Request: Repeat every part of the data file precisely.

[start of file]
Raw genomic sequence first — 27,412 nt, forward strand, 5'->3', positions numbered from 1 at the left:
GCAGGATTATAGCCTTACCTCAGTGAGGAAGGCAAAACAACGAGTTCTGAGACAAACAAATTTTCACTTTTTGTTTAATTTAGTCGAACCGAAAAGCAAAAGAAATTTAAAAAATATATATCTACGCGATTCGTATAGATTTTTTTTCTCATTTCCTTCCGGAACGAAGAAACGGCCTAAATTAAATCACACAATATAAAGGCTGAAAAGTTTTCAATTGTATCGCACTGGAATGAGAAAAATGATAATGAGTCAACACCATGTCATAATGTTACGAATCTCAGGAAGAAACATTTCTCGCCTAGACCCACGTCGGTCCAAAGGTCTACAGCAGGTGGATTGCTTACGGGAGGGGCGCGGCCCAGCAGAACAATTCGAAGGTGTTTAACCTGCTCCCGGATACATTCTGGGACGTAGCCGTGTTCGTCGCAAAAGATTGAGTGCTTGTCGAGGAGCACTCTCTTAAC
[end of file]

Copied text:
Raw genomic sequence first — 27,412 nt, forward strand, 5'->3', positions numbered from 1 at the left:
GCAGGATTATAGCCTTACCTCAGTGAGGAAGGCAAAACAACGAGTTCTGAGACAAACAAATTTTCACTTTTTGTTTAATTTAGTCGAACCGAAAAGCAAAAGAAATTTAAAAAATATATATCTACGCGATTCGTATAGATTTTTTTTCTCATTTCCTTCCGGAACGAAGAAACGGCCTAAATTAAATCACACAATATAAAGGCTGAAAAGTTTTCAATTGTATCGCACTGGAATGAGAAAAATGATAATGAGTCAACACCATGTCATAATGTTACGAATCTCAGGAAGAAACATTTCTCGCCTAGACCCACGTCGGTCCAAAGGTCTACAGCAGGTGGATTGCTTACGGGAGGGGCGCGGCCCAGCAGAACAATTCGAAGGTGTTTAACCTGCTCCCGGATACATTCTGGGACGTAGCCGTGTTCGTCGCAAAAGATTGAGTGCTTGTCGAGGAGCACTCTCTTAAC